Laura Seitz, Deseret News
Thu-Hien Vo, right, originally from Vietnam, Biah Nguyen, originally from Vietnam, and Mehwish Javeed,originally from Pakistan, recite the pledge of allegiance at the Salt Lake County naturalization ceremony at Abravanel Hall in Salt Lake City on Wednesday, June 12, 2013.

For the fourth time in the past decade, the Pledge of Allegiance will be before an appellate court on Wednesday, and the phrase "under God" is again at the heart of the challenge.

But the hearing before the Massachusetts Supreme Judicial Court has a different twist. Instead of a making a First Amendment religious violation claim, an anonymous atheist couple says the compulsory recitation of the pledge violates the state’s equal protection laws, reports the Christian Post.

"It makes us appear as second class citizens just because we believe something different from the majority," said Roy Speckhardt, executive director for the American Humanist Association, which filed the lawsuit.

The same anti-discrimination theory was used to successfully argue for same-sex marriage in Massachusetts, according to Religion News Service.

"In 2003, Massachusetts’ Supreme Judicial Court ruled 4-3 in favor of a same-sex couple seeking the right to marry under the state’s equal rights laws," RNS reported. "Their win led to similar successful challenges in other state courts — something that could happen here if judges rule for the plaintiffs."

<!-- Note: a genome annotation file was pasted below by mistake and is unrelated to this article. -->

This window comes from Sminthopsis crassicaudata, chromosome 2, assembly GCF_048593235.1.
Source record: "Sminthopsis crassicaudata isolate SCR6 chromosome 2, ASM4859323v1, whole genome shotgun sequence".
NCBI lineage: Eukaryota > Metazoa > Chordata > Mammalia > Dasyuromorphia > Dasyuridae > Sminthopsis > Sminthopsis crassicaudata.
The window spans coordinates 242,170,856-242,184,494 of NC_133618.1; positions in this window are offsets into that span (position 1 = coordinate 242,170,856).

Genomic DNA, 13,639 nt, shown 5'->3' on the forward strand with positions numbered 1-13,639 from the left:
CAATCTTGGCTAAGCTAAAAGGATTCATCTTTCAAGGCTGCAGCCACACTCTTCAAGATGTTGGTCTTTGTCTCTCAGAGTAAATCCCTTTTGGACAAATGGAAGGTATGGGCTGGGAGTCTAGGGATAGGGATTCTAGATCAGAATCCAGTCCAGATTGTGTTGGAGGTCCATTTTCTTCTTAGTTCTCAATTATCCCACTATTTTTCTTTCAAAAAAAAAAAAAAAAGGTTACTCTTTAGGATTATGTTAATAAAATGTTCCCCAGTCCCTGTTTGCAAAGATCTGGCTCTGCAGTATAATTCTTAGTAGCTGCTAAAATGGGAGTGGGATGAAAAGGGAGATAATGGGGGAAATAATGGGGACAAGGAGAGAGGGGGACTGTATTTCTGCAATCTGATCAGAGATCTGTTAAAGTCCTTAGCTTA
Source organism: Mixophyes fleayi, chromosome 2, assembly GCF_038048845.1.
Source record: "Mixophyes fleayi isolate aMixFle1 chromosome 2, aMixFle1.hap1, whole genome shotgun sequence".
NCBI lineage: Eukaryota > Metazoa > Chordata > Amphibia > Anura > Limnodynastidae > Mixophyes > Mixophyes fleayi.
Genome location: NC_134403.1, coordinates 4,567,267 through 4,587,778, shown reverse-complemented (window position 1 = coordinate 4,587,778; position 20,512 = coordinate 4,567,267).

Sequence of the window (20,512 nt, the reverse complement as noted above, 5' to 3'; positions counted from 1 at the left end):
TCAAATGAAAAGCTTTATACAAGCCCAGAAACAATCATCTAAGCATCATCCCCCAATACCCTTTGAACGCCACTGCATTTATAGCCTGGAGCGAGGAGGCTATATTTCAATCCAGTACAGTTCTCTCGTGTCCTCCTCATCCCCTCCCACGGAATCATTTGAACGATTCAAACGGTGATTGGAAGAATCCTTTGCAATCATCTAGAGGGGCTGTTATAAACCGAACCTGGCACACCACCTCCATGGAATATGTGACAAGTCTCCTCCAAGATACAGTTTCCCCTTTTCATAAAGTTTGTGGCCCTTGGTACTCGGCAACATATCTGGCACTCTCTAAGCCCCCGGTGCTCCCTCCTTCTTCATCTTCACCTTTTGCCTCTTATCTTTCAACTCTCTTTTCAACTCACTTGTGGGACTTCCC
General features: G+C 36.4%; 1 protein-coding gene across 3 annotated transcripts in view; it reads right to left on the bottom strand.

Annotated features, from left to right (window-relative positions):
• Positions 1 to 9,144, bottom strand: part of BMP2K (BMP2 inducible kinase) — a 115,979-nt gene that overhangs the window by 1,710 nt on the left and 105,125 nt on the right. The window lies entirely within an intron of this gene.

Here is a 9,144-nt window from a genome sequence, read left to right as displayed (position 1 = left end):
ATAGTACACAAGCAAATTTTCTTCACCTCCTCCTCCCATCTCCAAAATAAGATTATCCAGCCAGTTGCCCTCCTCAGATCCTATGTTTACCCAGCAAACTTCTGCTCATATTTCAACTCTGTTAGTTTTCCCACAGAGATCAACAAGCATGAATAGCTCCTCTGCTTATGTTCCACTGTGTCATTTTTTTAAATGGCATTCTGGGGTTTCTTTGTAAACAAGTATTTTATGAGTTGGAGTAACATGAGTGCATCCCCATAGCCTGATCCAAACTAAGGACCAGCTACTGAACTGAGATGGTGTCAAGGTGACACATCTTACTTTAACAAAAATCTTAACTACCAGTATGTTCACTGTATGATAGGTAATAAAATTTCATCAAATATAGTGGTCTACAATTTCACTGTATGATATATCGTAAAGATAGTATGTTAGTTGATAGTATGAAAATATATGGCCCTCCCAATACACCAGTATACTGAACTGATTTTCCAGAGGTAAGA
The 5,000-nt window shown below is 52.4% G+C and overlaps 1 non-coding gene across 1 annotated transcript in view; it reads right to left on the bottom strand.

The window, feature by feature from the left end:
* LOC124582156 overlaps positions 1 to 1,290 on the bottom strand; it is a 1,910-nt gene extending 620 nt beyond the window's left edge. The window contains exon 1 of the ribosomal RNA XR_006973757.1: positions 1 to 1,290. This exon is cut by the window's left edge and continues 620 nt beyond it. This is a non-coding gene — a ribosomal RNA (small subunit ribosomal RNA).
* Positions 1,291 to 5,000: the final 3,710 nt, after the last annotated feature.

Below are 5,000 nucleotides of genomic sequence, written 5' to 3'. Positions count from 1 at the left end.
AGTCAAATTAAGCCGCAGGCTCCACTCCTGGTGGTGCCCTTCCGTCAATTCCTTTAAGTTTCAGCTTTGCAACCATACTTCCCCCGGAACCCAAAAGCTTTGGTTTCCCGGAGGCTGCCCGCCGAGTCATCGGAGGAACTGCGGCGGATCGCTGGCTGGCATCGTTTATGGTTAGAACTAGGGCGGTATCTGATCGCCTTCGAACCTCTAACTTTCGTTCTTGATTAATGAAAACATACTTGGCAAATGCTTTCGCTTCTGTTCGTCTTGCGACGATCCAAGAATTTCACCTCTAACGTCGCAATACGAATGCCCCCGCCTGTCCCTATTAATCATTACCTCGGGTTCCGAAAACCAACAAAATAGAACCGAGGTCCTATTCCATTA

RNS quoted Eric Rassbach, deputy general counsel for the Becket Fund for Religious Liberty, which is arguing for Knights of Columbus, school children and parents who want to say the pledge at school, saying a similar ruling could spell problems for those defending the pledge.

“You would then see a rash of state court lawsuits challenging the pledge all over the country,” he said. “A win for us would completely avoid that unnecessary harm. And it would affirm that it is not discriminatory to have the words ‘under God’ in the pledge.”

The Becket Fund's website summarizes a history of pledge cases beginning in 2000, in which courts have ruled reciting the pledge is constitutional under federal law. The Becket Fund has successfully argued that the pledge is statement of political philosophy not religious belief.

That same argument appeared to have won over Middlesex Superior Court Judge Jane Haggerty who ruled in June 2012 that the Pledge of Allegiance is not a religious practice, but “a voluntary patriotic exercise” that “teach(es) American history and civics.” Judge Haggerty also pointed out that the state allows students to choose not to recite the pledge.

“Members of the American Humanist Association have the right to remain silent if they want to, but they don’t have the right to silence everyone else,” said Becket Fund attorney Diana Verm, following the ruling.

The state's Supreme Judicial Court is hearing AHA's appeal of Haggerty's ruling.

“If the federal government decides to write a discriminatory pledge, the Massachusetts Constitution nevertheless protects children in the Commonwealth from the discrimination that would occur from daily recitation of the pledge in classrooms,” David Niose, attorney for the AHA, was quoted as saying in, a progressive political website in Rhode Island.

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